As a foreward to this post, everything contained within is based on opinion and observation. I am not affiliated with any news or media organization, nor do I represent the views of any past, current, or future employers. This is simply an article based on my observations and experiences at a local high school graduation during the Covid-19 pandemic. I will also not be adhering to AP Style to its fullest as I do not have the most recent book or online subscription for its service. This article is not meant to be objective. Instead, it is based on my personal views and observations.
Waukesha South High School held their graduation for high school seniors this morning with no inclusion of a mask mandate, social distancing, or proper precautions as laid out by the CDC.
A letter sent out by the school district states, “An update . . . is based on guidance from the CDC and the Waukesha County Health Department, we are strongly recommending you wear a face covering as you enter, sit and exit our stadiums for the graduation ceremony.”
Sitting outside the fences for the graduation, I noticed they were not offering masks to those that entered, nor were they requiring them. Many people entered and sat without a mask.
The letter goes on to say, “Our priority is the health and safety of all in attendance and we appreciate your cooperation.”
While the school district might care for the health of its students and parents, that care is limited. The students sat social distanced from one another while speeches were made. However, those students all stood outside the football stadium in condensed groups before walking to their seats. The students were also not required to wear masks. Very few of them did.
In my eyes, this serves as nothing more than a public relations or media friendly moment. Pictures taken will show that the students all social distanced as speeches were given. You will likely find no pictures containing their condensed waiting before the ceremony or how they stood in line right behind each other while waiting to get their diploma.
Pictures will show a copy of the letter where they recommend everybody wears a mask. But it is unlikely pictures of the dense groups of people sitting in the bleachers without masks or social distancing will be seen.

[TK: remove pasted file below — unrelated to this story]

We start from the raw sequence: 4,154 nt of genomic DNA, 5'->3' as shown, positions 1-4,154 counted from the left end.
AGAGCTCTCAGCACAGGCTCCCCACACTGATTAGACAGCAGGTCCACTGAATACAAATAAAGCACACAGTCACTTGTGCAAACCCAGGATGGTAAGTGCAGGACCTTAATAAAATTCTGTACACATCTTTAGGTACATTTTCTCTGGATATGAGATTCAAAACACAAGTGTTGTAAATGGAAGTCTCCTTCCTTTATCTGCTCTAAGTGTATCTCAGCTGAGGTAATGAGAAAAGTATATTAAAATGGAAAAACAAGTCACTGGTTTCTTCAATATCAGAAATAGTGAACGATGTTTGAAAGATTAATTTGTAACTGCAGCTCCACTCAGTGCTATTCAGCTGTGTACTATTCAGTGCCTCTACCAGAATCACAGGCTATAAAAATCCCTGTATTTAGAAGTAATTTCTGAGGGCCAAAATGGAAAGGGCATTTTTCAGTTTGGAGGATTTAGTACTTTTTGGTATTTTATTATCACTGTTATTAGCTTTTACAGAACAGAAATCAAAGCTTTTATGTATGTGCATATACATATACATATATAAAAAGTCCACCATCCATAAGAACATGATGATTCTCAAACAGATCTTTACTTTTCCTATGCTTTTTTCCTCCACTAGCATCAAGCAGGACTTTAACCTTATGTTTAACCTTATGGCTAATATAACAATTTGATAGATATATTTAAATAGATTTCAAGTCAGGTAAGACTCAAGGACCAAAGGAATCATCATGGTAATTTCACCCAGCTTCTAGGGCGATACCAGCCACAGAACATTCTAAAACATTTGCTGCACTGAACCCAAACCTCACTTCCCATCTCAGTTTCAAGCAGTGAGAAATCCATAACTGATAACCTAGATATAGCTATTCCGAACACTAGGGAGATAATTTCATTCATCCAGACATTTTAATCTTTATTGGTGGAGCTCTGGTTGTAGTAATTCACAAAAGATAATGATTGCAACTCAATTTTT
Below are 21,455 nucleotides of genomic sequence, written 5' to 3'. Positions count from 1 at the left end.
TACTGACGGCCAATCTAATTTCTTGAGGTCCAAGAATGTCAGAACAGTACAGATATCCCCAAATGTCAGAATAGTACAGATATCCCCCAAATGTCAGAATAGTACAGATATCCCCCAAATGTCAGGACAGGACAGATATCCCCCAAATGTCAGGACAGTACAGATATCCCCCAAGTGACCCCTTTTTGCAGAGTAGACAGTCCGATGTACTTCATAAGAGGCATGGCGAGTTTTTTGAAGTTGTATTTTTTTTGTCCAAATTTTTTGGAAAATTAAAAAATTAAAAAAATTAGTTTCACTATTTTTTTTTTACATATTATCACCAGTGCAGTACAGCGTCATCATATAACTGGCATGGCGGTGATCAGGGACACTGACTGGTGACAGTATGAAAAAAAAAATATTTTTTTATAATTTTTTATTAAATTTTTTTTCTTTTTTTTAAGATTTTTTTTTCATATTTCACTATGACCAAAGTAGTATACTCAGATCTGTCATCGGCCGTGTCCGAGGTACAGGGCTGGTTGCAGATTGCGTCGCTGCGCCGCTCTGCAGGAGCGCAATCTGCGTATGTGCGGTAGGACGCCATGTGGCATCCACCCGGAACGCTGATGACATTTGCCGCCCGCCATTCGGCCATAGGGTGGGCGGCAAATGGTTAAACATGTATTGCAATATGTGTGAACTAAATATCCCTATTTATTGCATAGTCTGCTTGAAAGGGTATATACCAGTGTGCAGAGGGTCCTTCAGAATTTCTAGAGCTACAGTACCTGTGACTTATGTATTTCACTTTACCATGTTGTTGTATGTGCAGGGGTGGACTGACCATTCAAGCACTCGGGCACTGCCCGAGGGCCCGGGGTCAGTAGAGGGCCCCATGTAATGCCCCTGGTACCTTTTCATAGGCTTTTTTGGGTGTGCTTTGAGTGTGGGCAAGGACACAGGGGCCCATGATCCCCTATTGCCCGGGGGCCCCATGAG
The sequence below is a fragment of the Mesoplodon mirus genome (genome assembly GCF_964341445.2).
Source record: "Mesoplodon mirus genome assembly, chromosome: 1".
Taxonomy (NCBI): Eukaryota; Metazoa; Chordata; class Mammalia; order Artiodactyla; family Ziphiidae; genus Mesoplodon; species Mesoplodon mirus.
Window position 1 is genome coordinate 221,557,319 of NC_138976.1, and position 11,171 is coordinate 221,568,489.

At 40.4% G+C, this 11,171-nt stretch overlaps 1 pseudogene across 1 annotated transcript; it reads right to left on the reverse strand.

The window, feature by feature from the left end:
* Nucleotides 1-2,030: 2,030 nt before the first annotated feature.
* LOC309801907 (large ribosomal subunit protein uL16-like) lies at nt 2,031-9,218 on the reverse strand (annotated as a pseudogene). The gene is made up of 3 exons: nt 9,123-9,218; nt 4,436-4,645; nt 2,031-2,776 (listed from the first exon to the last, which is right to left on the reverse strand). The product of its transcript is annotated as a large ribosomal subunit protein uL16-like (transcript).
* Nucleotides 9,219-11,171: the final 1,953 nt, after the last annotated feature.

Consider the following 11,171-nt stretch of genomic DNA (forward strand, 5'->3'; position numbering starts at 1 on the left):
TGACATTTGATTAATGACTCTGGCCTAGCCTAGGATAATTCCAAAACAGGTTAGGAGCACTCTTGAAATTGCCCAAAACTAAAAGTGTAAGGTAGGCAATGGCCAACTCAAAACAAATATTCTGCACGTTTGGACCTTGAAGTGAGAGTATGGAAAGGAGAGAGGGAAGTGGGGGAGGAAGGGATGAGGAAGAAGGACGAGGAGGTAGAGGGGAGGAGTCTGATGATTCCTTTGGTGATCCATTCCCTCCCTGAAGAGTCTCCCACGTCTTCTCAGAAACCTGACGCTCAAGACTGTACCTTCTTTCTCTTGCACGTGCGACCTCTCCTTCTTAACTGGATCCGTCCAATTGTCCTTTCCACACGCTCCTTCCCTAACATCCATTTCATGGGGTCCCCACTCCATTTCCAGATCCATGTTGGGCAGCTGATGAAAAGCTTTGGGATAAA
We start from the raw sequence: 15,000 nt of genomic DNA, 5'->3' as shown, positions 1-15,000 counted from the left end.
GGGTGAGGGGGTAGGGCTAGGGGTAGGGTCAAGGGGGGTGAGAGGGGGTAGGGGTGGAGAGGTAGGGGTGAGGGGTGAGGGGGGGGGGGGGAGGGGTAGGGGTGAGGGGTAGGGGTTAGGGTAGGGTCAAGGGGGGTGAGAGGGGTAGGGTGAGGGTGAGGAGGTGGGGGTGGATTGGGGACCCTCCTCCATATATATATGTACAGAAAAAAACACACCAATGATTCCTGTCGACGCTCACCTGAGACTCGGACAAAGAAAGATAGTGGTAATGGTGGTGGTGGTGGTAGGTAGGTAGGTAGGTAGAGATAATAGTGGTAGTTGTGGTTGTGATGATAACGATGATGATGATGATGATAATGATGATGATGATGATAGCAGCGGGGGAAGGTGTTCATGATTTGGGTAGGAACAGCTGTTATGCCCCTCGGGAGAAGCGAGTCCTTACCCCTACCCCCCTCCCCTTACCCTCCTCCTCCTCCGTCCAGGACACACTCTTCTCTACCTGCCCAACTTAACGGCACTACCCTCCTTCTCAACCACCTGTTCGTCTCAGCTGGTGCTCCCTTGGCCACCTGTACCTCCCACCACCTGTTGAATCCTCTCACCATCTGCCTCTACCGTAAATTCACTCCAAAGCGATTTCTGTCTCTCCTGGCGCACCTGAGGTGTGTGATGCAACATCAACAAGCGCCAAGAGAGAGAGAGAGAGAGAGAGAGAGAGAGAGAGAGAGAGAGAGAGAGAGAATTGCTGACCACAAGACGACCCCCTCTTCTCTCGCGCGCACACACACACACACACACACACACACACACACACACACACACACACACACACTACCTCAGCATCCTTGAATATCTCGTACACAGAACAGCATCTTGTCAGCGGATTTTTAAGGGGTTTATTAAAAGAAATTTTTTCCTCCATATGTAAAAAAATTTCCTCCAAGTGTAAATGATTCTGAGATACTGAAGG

The ceremony was also a full-length graduation ceremony. It consisted of speeches given by administrators, teachers and students. It lasted more than an hour when all of that could have been digitally. Other schools around the nation did full virtual graduations, but our conservative city and state opted for in-person formalities.
We live in a tumultuous time of varied opinions on mask mandates and how best to contain and prevent the spread of Covid-19. Professional sports have been canceled or postponed, schools were closed, businesses shut down and the world was put at a standstill. Yet we still persisted and continued to try and live our lives to the best and fullest.
Right now, schools across the country are wrestling with reopening. School boards, local governments and state health departments are postulating on a wide array of ideas and implementations for the upcoming school year. As far as I know, no consensus has been reached across the entirety of the U.S.
With the uncertainty of our education system’s future, we likely saw a small glimpse of what is in store for students and faculty in the upcoming school year. Students, teachers, administrators, helpers, parents, onlookers and even the police; none were required to wear masks. Yes, it was held outside where the risk is far lower. But the problem remains of how it was implemented and maintained.
I will not be surprised if we see a small surge of positive tests for Covid-19 after the hundreds of people gathered at the football stadium with little to no social distancing or masks.
Maybe it’s the skeptic and realist in me, but I fail to see how the health and safety of the students and parents is outweighed by the need to walk across a stage and physically grab a diploma.